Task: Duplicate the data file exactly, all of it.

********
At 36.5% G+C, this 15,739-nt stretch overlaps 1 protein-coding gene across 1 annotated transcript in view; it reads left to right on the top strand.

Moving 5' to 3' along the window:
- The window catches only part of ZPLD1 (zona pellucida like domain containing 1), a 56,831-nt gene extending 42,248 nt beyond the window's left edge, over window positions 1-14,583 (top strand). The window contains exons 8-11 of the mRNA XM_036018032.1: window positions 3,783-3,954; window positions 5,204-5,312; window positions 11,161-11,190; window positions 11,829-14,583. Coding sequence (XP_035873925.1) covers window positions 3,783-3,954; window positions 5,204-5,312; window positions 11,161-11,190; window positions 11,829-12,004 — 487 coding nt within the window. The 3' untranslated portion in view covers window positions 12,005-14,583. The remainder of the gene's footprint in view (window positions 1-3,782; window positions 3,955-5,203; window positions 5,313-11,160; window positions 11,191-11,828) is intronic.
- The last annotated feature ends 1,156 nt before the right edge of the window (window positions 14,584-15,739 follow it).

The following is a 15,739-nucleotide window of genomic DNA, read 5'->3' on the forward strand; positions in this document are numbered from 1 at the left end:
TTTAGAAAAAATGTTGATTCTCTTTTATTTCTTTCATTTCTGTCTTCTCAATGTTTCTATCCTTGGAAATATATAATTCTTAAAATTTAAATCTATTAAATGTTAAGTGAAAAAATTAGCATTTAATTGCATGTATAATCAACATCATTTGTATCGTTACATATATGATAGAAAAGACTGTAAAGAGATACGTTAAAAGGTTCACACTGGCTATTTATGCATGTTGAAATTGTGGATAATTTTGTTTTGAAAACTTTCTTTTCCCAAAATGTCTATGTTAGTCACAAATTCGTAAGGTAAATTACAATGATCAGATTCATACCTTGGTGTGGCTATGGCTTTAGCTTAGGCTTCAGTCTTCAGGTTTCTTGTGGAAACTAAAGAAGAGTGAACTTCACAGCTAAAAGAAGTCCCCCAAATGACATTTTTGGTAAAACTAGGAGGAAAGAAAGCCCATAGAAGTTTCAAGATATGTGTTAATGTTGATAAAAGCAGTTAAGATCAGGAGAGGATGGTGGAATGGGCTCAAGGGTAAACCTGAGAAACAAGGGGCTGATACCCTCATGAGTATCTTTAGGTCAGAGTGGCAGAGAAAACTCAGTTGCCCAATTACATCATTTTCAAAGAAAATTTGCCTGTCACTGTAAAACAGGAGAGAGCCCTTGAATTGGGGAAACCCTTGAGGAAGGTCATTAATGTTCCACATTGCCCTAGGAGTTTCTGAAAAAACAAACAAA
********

At 36.5% G+C, this 15,739-nt stretch overlaps 1 protein-coding gene across 1 annotated transcript in view; it reads left to right on the top strand.

Moving 5' to 3' along the window:
- The window catches only part of ZPLD1 (zona pellucida like domain containing 1), a 56,831-nt gene extending 42,248 nt beyond the window's left edge, over window positions 1-14,583 (top strand). The window contains exons 8-11 of the mRNA XM_036018032.1: window positions 3,783-3,954; window positions 5,204-5,312; window positions 11,161-11,190; window positions 11,829-14,583. Coding sequence (XP_035873925.1) covers window positions 3,783-3,954; window positions 5,204-5,312; window positions 11,161-11,190; window positions 11,829-12,004 — 487 coding nt within the window. The 3' untranslated portion in view covers window positions 12,005-14,583. The remainder of the gene's footprint in view (window positions 1-3,782; window positions 3,955-5,203; window positions 5,313-11,160; window positions 11,191-11,828) is intronic.
- The last annotated feature ends 1,156 nt before the right edge of the window (window positions 14,584-15,739 follow it).

The following is a 15,739-nucleotide window of genomic DNA, read 5'->3' on the forward strand; positions in this document are numbered from 1 at the left end:
TTTAGAAAAAATGTTGATTCTCTTTTATTTCTTTCATTTCTGTCTTCTCAATGTTTCTATCCTTGGAAATATATAATTCTTAAAATTTAAATCTATTAAATGTTAAGTGAAAAAATTAGCATTTAATTGCATGTATAATCAACATCATTTGTATCGTTACATATATGATAGAAAAGACTGTAAAGAGATACGTTAAAAGGTTCACACTGGCTATTTATGCATGTTGAAATTGTGGATAATTTTGTTTTGAAAACTTTCTTTTCCCAAAATGTCTATGTTAGTCACAAATTCGTAAGGTAAATTACAATGATCAGATTCATACCTTGGTGTGGCTATGGCTTTAGCTTAGGCTTCAGTCTTCAGGTTTCTTGTGGAAACTAAAGAAGAGTGAACTTCACAGCTAAAAGAAGTCCCCCAAATGACATTTTTGGTAAAACTAGGAGGAAAGAAAGCCCATAGAAGTTTCAAGATATGTGTTAATGTTGATAAAAGCAGTTAAGATCAGGAGAGGATGGTGGAATGGGCTCAAGGGTAAACCTGAGAAACAAGGGGCTGATACCCTCATGAGTATCTTTAGGTCAGAGTGGCAGAGAAAACTCAGTTGCCCAATTACATCATTTTCAAAGAAAATTTGCCTGTCACTGTAAAACAGGAGAGAGCCCTTGAATTGGGGAAACCCTTGAGGAAGGTCATTAATGTTCCACATTGCCCTAGGAGTTTCTGAAAAAACAAACAAA